Counterproductive Cliche’s of the ‘Big & Beautiful’

There’s a dangerous attitude out there, one which has been festering for a number of years and is probably a proponent of the Oprah Winfrey movement, I like to call it the “Big is Beautiful” syndrome. This particular group of people spout cliche after cliche, using faulty logic to support their denial that there is anything wrong with being overweight or obese and that people are spending far too much time on the topic of health, fitness and weight.

Obesity Campaign Poster

Obesity Campaign Poster (Photo credit: Pressbound)

Playing the Victim

These venomous types will twist and turn, claiming that they are discriminated against based on their size, that anorexic supermodels and superstars are providing negative role models for our youth (let’s do a reality check: are America and Australia full of overweight and obese, or have anorexics suddenly taken hold of the streets?), and that women should not be worried about their weight at any rate when, and I quote (from some random journo’s blog):

“Whining about weight is the ultimate shiny object that women continue to focus their attention on, instead of:
– fighting for social justice, at home and abroad
– running for political office and kicking ass when we win
– creating astonishing works of art
– waking up every single day grateful for their health and strength, the not-so-simple ability to walk and stand and reach for things without pain
– knowing that women all over the world are dying of starvation, malnutrition and in childbirth”

Etc etc ad nauseum, supposedly an extensive list of why you are misplacing your concerns, but in reality it’s an excuse list.

Did you get that? If there are problems in the world, or in politics, or with animal cruelty, or perhaps just your kitchen tap isn’t working properly, then you shouldn’t be “whining” or even thinking about your weight as there are more important things to worry about, and after all, you can only fix one problem at a time, right? RIGHT? (well…no, actually).

My Thoughts

I won’t lie, it irks me particularly when journo’s who have a good deal of exposure spout drivel continually, as they have a duty of care to do their best to dispense useful and accurate information, not catering to the fragile ego of a particular demographic who want to be coddled until they’re feeling the full glory of a  diabetes induced coma. Sure it feels good telling people what they want to hear, and everybody’s feeling-the-feels and congratulating each other on accepting themselves for ‘who they are’, but in the long-term there’s serious damage being done by this blatant disregard of reality (On the matter of journalists being scientifically illiterate and ignorant and dispensing horrendous advice is one which I plan to write about in the future).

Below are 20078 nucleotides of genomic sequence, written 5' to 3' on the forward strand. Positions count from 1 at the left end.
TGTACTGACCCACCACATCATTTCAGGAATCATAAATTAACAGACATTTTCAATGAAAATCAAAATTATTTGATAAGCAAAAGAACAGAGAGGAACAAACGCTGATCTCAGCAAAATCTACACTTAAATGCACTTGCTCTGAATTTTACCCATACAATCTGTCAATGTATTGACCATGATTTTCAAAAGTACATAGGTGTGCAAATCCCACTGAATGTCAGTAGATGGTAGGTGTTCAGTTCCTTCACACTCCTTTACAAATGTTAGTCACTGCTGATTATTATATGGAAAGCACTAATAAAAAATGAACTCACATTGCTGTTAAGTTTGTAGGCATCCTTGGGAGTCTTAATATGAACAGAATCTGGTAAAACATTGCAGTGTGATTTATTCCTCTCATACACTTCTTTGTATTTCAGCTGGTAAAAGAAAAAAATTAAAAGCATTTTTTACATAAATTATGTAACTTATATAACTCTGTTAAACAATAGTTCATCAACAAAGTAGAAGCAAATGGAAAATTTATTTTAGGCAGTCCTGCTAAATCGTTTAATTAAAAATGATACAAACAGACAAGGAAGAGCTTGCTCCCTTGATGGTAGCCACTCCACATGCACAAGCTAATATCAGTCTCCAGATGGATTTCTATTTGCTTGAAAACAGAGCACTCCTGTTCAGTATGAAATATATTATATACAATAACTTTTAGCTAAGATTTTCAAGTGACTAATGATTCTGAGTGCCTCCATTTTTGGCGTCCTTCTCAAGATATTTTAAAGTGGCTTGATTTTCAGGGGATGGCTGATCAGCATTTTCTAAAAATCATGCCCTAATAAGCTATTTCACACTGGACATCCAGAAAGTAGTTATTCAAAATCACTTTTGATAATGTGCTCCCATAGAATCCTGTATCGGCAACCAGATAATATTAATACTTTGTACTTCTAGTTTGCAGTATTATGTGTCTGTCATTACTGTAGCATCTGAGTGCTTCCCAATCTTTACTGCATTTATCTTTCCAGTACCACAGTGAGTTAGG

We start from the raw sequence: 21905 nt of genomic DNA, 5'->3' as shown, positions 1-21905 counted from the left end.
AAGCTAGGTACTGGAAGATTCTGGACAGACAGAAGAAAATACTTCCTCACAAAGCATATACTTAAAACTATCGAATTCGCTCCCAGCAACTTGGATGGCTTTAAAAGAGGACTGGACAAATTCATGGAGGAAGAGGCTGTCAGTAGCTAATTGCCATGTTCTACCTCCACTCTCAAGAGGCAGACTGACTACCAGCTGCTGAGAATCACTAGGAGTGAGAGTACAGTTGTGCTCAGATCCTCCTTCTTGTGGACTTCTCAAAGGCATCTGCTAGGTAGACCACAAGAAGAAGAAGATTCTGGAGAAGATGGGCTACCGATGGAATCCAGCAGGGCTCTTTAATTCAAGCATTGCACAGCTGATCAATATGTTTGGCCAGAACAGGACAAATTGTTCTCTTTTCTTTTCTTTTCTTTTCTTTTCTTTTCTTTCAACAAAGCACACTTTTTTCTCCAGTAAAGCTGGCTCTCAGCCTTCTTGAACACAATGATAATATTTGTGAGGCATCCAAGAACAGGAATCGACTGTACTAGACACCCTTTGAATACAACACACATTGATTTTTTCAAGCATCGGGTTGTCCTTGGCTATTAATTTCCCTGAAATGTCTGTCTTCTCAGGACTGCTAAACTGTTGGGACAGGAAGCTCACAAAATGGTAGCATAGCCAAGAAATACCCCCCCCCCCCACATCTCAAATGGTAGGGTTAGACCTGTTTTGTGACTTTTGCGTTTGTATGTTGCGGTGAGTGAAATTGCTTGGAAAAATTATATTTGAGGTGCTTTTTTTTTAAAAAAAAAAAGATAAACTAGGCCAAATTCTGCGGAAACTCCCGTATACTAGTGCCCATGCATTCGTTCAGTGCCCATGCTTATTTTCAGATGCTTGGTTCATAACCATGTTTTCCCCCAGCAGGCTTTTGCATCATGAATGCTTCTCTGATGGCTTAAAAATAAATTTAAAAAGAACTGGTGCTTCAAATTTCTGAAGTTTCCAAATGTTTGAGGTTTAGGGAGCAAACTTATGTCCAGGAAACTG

Bad health and excessive weight is a shaky foundation on which to build your emotional, intellectual and spiritual development.

The Moral

What’s the moral here? This isn’t just a whine about people who (ironically) tend to spend their time whining about people who are whining about their weight. The moral is this – do not let people like this, with their superficial facade of positivity and “oh honey you’re gawdjuss just the way you are!”, don’t let them tell you that you can’t or shouldn’t spend time improving yourself, your health, and your well-being, just because they have failed to do so themselves and need to surround themselves with other failures while propagating superficially positive but truly negative beliefs and attitudes. Don’t let them delude you into ignoring the consequences of being overweight or obese, nor how big these problems are in America and Australia and their impact on the healthcare system. If you find yourself tiring of conversations about health and weight, perhaps it’s time to do something about it.

Every person on this earth has the right and the obligation to take care of themselves and each other, but (and now it’s my turn for a cliche, so why not?) how can we take care of each other if we can’t or won’t take care of our own physical health? If we don’t create a very solid foundation, there is no chance of building a stable structure on top.

Don’t surround yourself with fake and dangerous, self-delusional positivity. Sometimes, a good hard smack in the face is good for us, and forces us to see what we’ve been ignoring for way to long. Let’s not delude ourselves or let others delude us, let’s stay true to our goals. Don’t ever let a random Joe tell you to “give it up”, because you can and will achieve greater health and well being if you just ignore those coddlers.